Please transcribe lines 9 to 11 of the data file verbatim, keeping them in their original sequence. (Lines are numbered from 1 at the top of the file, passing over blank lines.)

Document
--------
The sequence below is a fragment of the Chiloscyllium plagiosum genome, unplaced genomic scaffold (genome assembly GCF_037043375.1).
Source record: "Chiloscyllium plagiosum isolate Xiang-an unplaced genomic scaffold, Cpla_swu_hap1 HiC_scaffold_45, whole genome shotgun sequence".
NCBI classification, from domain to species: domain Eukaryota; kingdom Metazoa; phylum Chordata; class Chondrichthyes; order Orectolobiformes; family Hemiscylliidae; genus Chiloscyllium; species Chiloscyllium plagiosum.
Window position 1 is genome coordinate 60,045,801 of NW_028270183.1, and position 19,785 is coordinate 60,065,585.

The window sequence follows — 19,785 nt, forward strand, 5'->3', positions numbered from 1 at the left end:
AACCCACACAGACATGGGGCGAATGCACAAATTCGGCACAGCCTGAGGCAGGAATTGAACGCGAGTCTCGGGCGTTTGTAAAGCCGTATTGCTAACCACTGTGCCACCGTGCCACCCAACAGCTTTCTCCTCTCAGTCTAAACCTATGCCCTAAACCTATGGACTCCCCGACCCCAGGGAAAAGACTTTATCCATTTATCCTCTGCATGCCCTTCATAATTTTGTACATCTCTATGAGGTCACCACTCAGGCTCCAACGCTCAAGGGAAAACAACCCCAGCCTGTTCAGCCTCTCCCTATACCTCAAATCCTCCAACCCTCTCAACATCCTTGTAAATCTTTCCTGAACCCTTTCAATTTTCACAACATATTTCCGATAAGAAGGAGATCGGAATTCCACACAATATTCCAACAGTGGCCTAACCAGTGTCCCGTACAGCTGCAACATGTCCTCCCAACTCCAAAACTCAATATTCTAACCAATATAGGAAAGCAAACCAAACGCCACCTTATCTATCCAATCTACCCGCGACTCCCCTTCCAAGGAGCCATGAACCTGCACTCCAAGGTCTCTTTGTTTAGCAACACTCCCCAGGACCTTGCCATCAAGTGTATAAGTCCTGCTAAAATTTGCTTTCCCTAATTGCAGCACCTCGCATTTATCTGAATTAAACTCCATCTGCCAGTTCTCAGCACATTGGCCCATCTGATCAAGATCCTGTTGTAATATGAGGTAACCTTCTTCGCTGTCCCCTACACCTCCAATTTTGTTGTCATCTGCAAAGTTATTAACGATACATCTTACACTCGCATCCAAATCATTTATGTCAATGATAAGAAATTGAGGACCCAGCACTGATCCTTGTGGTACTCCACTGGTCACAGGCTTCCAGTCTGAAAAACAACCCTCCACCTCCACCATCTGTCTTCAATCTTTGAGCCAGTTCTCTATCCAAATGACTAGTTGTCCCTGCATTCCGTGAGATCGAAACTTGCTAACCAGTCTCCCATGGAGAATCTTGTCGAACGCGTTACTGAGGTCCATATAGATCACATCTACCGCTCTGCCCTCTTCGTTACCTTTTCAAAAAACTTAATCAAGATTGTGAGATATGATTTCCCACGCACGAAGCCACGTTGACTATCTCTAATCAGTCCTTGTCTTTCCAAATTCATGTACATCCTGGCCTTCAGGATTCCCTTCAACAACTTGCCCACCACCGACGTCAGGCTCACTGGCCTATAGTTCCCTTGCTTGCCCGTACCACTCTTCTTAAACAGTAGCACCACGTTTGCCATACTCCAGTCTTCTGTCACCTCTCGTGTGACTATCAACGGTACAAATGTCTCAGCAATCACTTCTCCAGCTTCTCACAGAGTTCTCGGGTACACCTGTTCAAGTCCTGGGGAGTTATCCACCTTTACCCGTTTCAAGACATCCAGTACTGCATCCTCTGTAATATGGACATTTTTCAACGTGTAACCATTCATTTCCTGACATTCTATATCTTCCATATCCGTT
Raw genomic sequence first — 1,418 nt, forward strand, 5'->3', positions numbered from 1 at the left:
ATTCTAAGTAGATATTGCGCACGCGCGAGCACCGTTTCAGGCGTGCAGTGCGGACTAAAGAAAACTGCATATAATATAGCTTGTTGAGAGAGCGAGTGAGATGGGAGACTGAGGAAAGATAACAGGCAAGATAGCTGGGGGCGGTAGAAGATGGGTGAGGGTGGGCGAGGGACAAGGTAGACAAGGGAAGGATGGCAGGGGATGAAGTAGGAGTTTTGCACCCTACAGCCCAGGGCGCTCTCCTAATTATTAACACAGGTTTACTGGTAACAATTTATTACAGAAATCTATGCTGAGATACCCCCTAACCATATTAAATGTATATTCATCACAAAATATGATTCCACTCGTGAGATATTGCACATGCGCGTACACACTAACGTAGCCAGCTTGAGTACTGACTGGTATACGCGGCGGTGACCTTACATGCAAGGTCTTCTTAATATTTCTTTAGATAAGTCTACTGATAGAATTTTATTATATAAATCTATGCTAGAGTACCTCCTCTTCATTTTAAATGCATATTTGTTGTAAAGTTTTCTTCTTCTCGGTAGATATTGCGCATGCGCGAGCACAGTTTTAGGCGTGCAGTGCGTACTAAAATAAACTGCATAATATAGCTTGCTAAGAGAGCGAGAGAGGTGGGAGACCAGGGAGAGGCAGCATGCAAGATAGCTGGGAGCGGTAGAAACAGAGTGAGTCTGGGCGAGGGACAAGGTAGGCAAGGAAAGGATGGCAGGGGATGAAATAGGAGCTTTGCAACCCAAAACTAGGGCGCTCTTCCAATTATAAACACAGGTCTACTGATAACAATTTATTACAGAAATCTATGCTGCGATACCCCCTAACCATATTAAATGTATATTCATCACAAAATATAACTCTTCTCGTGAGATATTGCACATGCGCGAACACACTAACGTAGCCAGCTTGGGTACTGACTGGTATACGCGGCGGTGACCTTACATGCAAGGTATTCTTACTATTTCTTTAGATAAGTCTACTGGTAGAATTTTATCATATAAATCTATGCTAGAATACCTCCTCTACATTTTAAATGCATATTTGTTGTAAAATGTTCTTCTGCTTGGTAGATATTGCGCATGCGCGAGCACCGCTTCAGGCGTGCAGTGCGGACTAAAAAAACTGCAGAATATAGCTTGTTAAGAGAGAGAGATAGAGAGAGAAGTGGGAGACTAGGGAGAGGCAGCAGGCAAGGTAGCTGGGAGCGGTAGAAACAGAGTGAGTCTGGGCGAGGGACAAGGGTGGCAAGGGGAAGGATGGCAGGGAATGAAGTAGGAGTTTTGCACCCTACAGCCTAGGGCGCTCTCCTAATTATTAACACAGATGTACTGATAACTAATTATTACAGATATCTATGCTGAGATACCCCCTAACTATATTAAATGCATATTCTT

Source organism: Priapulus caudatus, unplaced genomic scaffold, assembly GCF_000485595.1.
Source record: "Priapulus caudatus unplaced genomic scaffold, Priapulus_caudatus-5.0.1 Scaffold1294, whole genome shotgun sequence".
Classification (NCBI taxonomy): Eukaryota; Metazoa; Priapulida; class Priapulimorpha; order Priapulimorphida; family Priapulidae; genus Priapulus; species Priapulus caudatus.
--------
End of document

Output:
Source organism: Priapulus caudatus, unplaced genomic scaffold, assembly GCF_000485595.1.
Source record: "Priapulus caudatus unplaced genomic scaffold, Priapulus_caudatus-5.0.1 Scaffold1294, whole genome shotgun sequence".
Classification (NCBI taxonomy): Eukaryota; Metazoa; Priapulida; class Priapulimorpha; order Priapulimorphida; family Priapulidae; genus Priapulus; species Priapulus caudatus.